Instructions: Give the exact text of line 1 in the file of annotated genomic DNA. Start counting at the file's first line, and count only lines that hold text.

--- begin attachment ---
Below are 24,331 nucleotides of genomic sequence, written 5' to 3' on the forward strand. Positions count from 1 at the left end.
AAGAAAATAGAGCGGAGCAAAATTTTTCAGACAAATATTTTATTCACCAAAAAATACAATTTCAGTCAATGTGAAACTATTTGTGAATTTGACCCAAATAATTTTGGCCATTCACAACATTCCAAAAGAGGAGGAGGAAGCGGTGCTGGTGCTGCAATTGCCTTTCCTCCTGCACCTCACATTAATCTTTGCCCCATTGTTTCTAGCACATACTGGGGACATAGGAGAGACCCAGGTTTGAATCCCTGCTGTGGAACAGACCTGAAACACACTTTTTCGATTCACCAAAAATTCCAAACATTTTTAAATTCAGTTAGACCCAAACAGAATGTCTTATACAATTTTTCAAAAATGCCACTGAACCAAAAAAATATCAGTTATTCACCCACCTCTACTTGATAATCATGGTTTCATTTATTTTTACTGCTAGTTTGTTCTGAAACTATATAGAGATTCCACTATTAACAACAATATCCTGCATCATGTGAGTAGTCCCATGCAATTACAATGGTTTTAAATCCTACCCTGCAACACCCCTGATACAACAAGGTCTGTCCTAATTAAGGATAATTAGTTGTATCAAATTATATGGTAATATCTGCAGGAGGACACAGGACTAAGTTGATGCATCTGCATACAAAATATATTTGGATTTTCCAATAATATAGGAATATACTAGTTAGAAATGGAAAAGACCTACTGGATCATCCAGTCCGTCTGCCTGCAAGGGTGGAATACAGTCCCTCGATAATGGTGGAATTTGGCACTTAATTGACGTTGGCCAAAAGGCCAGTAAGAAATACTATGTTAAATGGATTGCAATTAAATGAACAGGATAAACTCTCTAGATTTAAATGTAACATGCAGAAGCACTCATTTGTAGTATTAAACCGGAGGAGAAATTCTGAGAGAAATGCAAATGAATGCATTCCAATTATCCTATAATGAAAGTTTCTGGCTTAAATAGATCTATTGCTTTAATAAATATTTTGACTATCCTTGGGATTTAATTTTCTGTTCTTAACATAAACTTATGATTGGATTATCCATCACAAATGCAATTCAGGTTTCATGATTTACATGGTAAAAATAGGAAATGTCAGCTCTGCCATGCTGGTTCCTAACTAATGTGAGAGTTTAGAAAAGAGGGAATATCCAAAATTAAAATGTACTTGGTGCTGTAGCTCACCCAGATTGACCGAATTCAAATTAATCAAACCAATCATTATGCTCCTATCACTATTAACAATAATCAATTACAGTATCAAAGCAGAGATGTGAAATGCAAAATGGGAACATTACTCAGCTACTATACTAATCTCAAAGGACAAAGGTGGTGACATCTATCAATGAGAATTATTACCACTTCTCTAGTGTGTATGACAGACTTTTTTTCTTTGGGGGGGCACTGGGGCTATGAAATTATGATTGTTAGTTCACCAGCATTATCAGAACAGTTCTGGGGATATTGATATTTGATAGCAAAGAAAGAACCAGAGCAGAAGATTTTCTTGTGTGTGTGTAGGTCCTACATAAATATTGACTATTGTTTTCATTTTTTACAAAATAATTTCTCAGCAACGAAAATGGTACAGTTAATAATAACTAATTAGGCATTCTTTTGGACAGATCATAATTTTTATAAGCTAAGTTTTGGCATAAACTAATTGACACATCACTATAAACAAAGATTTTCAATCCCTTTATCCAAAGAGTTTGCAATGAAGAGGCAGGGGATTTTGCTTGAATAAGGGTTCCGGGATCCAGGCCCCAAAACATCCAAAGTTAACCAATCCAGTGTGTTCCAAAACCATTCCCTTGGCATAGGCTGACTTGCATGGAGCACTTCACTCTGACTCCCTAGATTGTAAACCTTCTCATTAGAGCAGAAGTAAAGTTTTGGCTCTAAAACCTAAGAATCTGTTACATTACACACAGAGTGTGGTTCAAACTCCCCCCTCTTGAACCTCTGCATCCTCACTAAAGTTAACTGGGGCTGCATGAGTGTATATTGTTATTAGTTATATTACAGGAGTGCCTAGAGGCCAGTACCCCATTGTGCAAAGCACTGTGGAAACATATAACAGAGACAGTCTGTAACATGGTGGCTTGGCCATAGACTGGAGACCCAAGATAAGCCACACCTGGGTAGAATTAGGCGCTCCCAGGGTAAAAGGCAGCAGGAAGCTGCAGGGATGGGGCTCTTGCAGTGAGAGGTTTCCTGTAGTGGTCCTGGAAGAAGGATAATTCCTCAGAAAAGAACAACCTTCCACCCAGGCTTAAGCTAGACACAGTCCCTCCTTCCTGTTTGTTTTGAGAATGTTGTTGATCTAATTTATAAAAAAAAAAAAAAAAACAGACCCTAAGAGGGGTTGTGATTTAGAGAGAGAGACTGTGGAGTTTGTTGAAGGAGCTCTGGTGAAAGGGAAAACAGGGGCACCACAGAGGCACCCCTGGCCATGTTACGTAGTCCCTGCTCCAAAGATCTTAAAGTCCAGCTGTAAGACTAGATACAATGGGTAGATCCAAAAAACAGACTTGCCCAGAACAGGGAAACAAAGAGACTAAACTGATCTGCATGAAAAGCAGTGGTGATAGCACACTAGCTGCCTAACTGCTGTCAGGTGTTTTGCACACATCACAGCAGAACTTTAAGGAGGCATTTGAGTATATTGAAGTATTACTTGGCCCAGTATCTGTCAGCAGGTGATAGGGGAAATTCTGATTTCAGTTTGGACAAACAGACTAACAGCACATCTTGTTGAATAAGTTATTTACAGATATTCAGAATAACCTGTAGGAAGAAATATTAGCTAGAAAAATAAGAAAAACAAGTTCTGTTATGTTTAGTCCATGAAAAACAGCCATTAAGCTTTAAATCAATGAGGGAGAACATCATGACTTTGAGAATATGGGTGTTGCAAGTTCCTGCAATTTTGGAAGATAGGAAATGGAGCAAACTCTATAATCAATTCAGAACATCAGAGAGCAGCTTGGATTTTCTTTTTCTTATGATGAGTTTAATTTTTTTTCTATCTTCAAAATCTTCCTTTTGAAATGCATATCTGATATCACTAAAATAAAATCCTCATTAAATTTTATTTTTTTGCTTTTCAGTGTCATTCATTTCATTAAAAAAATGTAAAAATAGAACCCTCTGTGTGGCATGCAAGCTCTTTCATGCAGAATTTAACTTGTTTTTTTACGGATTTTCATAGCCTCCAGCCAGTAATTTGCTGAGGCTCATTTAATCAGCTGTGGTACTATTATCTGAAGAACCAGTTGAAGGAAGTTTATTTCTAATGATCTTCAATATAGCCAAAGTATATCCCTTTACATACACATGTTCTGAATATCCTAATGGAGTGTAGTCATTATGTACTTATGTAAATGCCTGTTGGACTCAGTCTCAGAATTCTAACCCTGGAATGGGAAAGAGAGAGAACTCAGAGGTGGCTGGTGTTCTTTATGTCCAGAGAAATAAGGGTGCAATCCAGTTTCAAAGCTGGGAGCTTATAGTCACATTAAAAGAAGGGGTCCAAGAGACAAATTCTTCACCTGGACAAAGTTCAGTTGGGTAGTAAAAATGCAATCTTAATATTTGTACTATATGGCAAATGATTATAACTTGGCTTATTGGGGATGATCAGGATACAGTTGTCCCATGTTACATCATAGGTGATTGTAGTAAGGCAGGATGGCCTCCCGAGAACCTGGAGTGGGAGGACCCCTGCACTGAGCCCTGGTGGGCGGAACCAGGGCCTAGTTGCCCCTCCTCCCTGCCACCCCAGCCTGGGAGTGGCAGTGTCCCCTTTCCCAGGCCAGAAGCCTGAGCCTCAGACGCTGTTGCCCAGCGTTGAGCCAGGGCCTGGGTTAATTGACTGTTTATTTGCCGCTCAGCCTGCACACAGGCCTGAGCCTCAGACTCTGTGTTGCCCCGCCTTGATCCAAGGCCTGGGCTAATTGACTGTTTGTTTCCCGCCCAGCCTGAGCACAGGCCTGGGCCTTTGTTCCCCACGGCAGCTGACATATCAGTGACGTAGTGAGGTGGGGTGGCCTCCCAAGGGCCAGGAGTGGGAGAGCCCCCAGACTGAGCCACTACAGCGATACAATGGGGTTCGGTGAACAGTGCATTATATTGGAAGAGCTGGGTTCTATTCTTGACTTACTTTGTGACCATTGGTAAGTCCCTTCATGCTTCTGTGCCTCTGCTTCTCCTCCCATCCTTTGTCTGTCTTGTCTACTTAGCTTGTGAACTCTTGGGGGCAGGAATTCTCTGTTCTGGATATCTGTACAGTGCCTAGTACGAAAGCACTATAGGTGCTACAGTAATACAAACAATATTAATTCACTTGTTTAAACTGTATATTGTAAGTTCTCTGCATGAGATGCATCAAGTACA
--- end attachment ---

Below are 24,331 nucleotides of genomic sequence, written 5' to 3' on the forward strand. Positions count from 1 at the left end.